For the Record

by Mark Isaacs

I’m happy to have been asked to write of the one CD I “could not live without”. At the moment that honour goes to a Decca recording of Sibelius’ Symphony No. 7 along with his great tone poem Tapiola that was recorded in London March 1982 by the Philharmonia Orchestra, conducted by Vladimir Ashkenazy.

The pairing of these two works in this 30-year old recording is perfect. The 7th symphony – Sibelius’s last –  is an extraordinary structure, a symphony in just one movement completed in 1924. Two years later Sibelius wrote Tapiola which could in some ways be thought of as his 8th symphony, also in one movement (his actual 8th symphony was never released to the world and in fact the composer – in perhaps the greatest known act of vandalism in Western art – threw the score into the fire).

In these late works to my mind Sibelius moves away from portraying the bustle of human affairs to paint a portrait of organic life, or matter itself. This is especially so in Tapiola named after Tapio, the forest spirit of Finnish legend. Here I find Sibelius’s symphonic writing in polar opposite to Mahler’s whose symphonies seem to be operas for orchestra, their labyrinthine plots painting the comings and goings, agonies and triumphs of their human characters (with the central character often being Mahler himself, or so it seems). In Tapiola, all the human beings have exited stage left. Life itself – as expressed through the earth or indeed the cosmos from which we all arose – seems to be the very sinews of this music. It is something of a miracle.

The performances too are magisterial. I’ve heard quite a few versions of Tapiola and this is my favourite. One can see why Christopher Nupen, the UK film-maker who made a series of extraordinary films for television about classical music, chose Vladimir Ashkenazy to conduct the musical excerpts for his two inspiring films about Sibelius. Ashkenazy’s profound sensitivity and control of this magnificent orchestra can be heard in every richly-wrought bar. Of course Sydney’s audiences and orchestra have been fully in such an embrace for some years now.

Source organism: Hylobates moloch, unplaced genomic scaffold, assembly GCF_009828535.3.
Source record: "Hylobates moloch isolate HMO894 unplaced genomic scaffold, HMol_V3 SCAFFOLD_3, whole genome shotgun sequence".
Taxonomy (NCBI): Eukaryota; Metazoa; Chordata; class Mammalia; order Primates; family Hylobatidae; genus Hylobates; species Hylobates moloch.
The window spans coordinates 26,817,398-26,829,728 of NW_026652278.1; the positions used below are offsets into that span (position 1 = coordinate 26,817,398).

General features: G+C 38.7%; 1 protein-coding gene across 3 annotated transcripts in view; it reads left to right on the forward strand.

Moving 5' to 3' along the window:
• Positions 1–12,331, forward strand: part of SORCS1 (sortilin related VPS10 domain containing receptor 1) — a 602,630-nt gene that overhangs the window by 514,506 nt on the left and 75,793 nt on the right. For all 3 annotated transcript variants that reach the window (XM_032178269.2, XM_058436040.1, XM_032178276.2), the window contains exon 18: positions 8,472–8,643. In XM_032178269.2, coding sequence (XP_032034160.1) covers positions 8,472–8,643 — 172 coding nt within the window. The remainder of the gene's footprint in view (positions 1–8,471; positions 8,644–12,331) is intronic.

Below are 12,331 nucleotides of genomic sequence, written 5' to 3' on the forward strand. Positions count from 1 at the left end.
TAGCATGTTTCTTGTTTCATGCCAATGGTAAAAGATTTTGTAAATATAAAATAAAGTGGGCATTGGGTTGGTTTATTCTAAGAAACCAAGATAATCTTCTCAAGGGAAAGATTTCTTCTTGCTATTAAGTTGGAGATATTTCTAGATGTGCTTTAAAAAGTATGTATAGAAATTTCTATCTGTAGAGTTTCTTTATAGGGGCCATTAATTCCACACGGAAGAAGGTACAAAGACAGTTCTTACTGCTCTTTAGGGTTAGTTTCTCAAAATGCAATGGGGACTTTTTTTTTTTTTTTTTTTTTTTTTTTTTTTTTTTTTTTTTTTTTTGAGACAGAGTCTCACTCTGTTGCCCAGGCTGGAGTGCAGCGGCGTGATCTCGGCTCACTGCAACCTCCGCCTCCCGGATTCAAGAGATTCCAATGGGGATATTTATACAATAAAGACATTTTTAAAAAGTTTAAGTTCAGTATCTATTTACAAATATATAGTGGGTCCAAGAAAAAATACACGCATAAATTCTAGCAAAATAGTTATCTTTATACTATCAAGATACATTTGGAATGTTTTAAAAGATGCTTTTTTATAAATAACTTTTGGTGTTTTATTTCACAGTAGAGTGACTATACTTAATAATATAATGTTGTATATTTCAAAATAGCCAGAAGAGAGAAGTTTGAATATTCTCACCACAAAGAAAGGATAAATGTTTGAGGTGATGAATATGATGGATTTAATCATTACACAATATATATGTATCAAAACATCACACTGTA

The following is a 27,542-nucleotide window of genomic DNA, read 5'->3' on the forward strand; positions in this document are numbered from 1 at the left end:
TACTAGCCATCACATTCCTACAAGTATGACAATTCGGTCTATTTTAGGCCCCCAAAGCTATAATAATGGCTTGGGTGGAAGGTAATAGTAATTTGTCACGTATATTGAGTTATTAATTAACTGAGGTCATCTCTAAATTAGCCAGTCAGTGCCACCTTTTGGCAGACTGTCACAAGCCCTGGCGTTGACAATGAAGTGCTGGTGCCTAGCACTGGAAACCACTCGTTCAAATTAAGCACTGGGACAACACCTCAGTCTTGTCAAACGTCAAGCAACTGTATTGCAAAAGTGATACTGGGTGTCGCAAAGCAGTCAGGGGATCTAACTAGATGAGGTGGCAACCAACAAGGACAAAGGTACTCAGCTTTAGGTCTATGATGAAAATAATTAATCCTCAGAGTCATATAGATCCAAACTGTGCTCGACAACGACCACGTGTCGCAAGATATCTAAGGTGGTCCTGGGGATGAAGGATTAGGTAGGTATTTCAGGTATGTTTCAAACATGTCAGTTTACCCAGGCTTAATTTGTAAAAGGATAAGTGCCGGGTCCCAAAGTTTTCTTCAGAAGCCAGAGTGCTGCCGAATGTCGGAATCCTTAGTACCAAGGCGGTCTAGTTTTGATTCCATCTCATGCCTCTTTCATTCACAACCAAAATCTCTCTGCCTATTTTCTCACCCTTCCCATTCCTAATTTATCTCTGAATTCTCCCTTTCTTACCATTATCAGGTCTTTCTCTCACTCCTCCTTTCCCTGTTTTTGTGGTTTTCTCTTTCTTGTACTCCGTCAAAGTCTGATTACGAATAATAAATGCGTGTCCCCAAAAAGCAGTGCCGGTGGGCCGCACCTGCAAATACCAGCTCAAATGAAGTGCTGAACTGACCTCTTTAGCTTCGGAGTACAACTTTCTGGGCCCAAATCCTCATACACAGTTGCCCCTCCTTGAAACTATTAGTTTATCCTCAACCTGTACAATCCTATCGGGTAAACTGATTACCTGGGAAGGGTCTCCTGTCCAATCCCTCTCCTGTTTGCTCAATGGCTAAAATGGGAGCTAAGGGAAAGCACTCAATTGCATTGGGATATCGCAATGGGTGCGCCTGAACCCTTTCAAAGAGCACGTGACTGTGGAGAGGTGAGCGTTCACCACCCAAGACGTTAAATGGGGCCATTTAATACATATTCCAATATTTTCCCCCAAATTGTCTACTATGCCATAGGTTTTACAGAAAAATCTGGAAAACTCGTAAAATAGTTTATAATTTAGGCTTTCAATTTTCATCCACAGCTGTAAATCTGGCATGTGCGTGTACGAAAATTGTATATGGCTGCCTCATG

If I may be permitted a personal anecdote, I have been immeasurably sustained by the generous interest Maestro Ashkenazy has recently shown in my compositions. To meet with him and play for him as I have done is a musician’s dream. A couple of weeks ago I was driving and listening to the very CD I have been writing about here, part of the immersion in preparation for writing my own first symphony to be premiered by the QSO next year. I have a hands-free system in my car for my phone, which automatically fades out the music I am listening to before putting an incoming call through to the speakers. My enjoyment of these Sibelius works had already been interrupted by two calls. When the music started to fade for the third time in my exasperation I said aloud “Can’t I please just listen to Ashkenazy in peace?” upon which I heard the warmly-delivered words “Hello, this is Ashkenazy”.